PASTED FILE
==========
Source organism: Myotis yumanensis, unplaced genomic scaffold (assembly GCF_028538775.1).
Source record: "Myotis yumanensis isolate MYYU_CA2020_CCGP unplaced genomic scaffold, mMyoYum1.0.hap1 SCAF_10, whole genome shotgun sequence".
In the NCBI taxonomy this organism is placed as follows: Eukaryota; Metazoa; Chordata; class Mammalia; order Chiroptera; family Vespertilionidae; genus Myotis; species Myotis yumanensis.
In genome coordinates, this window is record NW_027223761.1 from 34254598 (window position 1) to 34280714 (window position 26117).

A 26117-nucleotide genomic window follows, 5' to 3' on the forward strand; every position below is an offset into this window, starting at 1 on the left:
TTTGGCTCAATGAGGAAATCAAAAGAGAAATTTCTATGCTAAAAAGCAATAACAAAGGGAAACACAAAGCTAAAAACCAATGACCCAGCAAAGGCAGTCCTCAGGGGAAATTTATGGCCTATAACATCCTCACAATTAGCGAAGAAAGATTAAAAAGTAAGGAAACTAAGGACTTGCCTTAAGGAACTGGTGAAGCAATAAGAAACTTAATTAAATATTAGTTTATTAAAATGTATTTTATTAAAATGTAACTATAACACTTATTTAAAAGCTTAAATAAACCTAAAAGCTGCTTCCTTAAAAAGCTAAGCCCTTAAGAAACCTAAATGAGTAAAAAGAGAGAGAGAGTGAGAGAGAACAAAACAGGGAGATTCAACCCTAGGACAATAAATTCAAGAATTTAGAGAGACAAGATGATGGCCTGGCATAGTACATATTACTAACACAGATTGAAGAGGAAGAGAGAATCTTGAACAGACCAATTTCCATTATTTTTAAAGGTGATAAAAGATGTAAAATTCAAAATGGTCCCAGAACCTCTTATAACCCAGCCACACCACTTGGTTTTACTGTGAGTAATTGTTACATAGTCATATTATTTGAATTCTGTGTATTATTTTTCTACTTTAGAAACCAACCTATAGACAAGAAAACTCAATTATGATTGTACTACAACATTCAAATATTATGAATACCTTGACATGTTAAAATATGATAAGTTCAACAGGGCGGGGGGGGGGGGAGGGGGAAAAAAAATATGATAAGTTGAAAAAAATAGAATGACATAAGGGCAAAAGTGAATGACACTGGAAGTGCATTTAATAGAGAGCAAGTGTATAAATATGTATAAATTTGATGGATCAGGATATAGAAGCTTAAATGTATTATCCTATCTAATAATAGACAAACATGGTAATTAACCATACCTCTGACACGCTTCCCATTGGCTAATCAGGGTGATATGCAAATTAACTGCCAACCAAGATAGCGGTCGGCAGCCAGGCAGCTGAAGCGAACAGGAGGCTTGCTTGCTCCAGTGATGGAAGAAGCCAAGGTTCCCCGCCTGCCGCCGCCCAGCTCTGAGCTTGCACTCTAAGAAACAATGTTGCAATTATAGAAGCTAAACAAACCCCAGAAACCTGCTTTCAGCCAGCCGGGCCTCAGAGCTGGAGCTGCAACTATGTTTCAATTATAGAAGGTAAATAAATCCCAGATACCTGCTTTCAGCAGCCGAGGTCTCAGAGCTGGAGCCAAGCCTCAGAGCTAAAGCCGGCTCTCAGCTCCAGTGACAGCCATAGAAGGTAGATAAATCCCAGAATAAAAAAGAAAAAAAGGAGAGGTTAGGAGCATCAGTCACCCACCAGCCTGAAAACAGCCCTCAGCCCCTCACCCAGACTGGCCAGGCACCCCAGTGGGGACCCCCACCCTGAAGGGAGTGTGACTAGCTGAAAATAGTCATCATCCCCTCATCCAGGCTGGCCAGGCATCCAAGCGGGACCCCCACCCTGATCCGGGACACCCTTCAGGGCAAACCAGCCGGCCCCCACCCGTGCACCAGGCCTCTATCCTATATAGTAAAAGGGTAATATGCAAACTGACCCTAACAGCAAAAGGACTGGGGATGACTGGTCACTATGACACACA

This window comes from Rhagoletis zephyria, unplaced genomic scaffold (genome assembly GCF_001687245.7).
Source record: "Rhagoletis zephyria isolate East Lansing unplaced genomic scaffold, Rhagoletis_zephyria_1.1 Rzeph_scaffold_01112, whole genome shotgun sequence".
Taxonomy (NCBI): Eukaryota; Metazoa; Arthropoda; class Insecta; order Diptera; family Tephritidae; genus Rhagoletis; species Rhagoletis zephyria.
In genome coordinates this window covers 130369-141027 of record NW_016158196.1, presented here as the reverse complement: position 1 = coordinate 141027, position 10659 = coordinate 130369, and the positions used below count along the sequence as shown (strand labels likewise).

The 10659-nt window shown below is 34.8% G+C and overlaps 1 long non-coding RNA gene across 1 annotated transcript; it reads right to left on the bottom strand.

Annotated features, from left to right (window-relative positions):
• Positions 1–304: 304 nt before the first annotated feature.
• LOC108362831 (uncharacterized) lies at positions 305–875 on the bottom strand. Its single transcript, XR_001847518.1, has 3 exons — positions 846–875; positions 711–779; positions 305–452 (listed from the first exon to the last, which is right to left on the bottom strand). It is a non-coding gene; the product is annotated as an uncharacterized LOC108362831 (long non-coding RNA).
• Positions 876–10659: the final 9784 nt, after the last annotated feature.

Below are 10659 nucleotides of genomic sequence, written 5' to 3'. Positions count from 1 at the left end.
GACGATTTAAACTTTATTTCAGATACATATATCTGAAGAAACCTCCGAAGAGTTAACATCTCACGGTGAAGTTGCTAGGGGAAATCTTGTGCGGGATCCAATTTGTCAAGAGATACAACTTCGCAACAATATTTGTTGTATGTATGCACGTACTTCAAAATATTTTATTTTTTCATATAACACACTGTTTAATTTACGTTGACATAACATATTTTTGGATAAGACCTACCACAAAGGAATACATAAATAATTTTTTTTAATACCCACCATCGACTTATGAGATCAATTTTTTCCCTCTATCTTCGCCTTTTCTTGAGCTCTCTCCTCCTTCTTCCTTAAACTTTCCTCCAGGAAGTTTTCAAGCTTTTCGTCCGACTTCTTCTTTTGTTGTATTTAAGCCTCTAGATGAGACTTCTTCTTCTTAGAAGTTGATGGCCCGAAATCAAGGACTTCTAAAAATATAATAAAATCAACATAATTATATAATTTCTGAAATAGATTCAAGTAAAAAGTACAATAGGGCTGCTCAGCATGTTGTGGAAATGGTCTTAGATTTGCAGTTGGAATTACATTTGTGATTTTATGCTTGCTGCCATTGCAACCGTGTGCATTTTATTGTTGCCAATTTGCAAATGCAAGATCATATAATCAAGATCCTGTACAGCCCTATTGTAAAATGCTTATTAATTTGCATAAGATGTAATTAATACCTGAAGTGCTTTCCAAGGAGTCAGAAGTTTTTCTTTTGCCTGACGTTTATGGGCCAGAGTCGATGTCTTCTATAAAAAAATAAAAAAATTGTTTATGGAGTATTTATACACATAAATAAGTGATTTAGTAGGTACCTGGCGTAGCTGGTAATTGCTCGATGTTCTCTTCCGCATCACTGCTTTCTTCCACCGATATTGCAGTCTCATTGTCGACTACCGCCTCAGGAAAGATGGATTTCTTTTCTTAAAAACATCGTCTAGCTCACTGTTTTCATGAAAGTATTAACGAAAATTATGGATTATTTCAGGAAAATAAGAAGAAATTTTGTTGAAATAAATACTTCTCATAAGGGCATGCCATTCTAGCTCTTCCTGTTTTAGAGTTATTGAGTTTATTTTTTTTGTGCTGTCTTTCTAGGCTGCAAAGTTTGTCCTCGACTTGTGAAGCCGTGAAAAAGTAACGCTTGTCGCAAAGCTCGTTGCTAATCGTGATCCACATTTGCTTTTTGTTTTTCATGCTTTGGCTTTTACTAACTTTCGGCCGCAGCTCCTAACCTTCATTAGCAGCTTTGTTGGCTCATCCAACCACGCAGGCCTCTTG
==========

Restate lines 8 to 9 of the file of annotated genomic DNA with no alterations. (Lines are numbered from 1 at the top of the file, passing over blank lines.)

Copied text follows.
Source record: "Rhagoletis zephyria isolate East Lansing unplaced genomic scaffold, Rhagoletis_zephyria_1.1 Rzeph_scaffold_01112, whole genome shotgun sequence".
Taxonomy (NCBI): Eukaryota; Metazoa; Arthropoda; class Insecta; order Diptera; family Tephritidae; genus Rhagoletis; species Rhagoletis zephyria.